Principal & CEO, The British School of Milan – Sir James Henderson
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If you’ve seen Mike Nichols’s film, The Graduate– over 50 years old now – then you might remember an early scene in which the main character Benjamin, played by Dustin Hofmann, is taken aside at his graduation party by a family friend and advised in confidential tones, with a wise arm on the shoulder: ‘I just want to say one word to you…Just one word.’ The man leans closer, and whispers into Benjamin’s ear. ‘Plastics,’ he says. ‘Plastics. There’s a great future in plastics.’
That line is more deeply ironic now that it was then. Plastic may well end up being the defining layer in the rock strata that represents our human habitation on the earth in the Anthropocene era.
With differing levels of commitment and earnestness, the environmental movement has seen a quantum leap in recent years. The series of UN Climate Change Conferences – the latest being COP 27 – have sounded increasingly severe warnings about the future of human life on the planet.
Our students are particularly active and vocal on the matter, though rather than being ideologically zealous they are refreshingly and matter-of-factly practical about the issue.
We see our responsibility as a school to support our students’ ideals and on their behalf promote the environmental agenda. One of the criteria for our Catering Company, when they were appointed recently – apart from increased choice of food and better portions – was the requirement to use no plastic.
A Primary School student came into a recent Board meeting to check we were not using plastic water bottles. Happily we were not. But it is right that our students hold us to account in this regard, giving us a constant and healthful nudge.
I know that students are very proud to have helped create our school garden, and through the efforts of the Eco-Group, pupils have managed to make a saving of 8K cubic metres of gas on previous years.
Two years ago, we launched our BSM Sustainability Goals. Covid intervened, but they remain ambitious, smart and, we hope, manageable targets, and while each one will not on its own save the planet, cumulatively we hope they point us in the right direction.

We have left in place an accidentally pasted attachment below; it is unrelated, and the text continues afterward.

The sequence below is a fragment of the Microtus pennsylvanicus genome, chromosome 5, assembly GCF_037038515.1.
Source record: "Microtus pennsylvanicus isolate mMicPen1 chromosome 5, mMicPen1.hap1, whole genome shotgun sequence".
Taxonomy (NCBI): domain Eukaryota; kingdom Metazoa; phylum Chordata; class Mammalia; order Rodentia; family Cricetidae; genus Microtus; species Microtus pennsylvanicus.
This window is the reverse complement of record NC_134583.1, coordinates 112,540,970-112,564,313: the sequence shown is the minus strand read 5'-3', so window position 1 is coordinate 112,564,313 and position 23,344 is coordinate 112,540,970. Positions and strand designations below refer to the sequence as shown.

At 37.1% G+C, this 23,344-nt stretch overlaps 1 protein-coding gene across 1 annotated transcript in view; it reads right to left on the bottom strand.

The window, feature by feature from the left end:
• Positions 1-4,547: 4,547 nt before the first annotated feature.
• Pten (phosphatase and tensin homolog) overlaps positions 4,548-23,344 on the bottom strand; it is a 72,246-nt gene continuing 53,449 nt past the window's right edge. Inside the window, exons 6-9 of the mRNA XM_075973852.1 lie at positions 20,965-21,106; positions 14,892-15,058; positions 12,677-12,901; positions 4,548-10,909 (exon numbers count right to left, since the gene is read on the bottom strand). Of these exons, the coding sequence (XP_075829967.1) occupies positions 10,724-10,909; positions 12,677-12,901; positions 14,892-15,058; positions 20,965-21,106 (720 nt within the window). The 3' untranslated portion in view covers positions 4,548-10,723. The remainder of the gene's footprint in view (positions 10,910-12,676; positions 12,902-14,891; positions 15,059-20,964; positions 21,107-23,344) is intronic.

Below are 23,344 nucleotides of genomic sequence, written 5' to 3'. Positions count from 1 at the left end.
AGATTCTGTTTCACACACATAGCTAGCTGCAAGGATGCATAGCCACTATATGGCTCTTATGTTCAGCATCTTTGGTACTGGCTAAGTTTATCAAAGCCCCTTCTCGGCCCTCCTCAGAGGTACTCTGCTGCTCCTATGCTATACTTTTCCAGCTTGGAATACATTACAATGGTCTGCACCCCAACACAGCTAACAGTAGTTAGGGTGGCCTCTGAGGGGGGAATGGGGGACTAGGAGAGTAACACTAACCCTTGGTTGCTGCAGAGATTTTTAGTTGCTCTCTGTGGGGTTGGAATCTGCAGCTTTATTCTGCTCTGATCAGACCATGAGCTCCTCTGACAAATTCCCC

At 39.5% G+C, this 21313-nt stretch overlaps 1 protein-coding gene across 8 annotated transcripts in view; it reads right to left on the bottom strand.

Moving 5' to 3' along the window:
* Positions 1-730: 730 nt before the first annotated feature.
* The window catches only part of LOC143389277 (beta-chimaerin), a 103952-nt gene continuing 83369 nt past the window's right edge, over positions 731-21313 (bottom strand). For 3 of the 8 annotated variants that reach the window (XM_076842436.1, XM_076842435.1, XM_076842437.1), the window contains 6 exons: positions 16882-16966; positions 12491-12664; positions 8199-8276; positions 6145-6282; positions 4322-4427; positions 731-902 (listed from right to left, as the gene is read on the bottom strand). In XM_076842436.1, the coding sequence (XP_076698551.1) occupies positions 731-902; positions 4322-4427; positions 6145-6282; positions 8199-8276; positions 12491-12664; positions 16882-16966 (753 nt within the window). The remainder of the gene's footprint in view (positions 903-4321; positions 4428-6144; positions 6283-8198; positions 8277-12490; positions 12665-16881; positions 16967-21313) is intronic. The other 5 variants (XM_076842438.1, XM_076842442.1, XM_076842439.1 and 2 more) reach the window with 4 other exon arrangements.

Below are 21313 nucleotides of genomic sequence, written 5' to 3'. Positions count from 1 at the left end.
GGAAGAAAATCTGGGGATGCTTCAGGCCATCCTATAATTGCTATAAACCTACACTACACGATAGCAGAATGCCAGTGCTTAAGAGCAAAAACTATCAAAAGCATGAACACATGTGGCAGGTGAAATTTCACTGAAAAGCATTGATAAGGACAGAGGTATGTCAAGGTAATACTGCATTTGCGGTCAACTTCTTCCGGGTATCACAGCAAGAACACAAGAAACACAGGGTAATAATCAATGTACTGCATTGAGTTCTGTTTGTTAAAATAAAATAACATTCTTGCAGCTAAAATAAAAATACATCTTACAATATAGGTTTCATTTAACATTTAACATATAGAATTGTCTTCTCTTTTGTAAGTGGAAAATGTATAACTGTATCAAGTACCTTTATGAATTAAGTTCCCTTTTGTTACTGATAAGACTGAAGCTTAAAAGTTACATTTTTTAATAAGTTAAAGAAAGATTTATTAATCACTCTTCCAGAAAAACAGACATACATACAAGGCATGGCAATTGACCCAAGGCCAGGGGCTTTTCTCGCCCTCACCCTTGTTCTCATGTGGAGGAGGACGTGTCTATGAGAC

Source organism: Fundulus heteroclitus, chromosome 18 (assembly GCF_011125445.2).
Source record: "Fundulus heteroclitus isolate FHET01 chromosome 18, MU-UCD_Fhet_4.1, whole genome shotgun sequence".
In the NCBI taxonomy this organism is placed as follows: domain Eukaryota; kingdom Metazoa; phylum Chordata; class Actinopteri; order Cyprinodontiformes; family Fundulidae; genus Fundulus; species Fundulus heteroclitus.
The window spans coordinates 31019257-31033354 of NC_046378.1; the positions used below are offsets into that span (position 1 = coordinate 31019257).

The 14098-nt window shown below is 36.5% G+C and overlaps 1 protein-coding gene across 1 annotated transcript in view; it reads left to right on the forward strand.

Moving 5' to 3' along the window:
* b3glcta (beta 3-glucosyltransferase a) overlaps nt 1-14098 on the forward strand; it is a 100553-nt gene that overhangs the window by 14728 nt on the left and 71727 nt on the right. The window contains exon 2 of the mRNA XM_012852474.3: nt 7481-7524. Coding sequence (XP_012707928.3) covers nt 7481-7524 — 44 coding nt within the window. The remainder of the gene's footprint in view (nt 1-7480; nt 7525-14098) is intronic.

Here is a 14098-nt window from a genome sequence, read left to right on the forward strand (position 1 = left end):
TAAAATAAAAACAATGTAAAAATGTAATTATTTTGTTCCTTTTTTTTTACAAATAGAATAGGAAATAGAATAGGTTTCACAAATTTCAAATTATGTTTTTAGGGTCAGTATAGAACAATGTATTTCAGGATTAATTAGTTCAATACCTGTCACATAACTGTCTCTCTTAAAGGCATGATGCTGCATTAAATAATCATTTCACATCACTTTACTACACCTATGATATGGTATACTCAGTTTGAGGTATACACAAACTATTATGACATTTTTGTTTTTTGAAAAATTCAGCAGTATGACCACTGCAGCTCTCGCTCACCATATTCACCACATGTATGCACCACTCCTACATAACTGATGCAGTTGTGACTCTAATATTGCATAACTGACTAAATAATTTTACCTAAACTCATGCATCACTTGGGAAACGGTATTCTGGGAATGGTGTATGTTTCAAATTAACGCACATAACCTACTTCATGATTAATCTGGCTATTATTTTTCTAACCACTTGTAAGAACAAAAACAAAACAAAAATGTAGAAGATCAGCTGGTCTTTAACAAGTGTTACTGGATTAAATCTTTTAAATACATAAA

We identified 10 goals in all, relating to waste (for example a rainwater collection system is used for watering outdoor plants); paper conservation (involving the rationalisation of copiers and printers, elimination of paper cups); biodiversity (we now have an aquarium and bird boxes).
In addition, we have nudges on transport (car-pooling initiatives and more bike racks provided) and energy (switching off lights, projectors); the canteen is promoting more vegetarian and dairy-free options; the topic is covered in the curriculum, and the theme routinely pursued in school communications, promoted in clothing and fashion, and through external partnerships with the school.
Recent fundraising has led to the purchase of a greenhouse on the school grounds. This allows students to grow their own fruit and vegetables, and see for themselves what ‘green’ looks like.
As a school we have just observed a minute’s silence to commemorate the moment when the guns in the First World War grew silent: the eleventh hour of the eleventh day of the eleventh month.
The Cop 27 Conference will repeat the message that the climate emergency threatens human flourishing on the planet. It seems we have arrived at five to midnight. If we don’t act now, it will be too late. This is a war we are all engaged in. At stake is the health of our current students, and the ability of their children to inherit a liveable earth.
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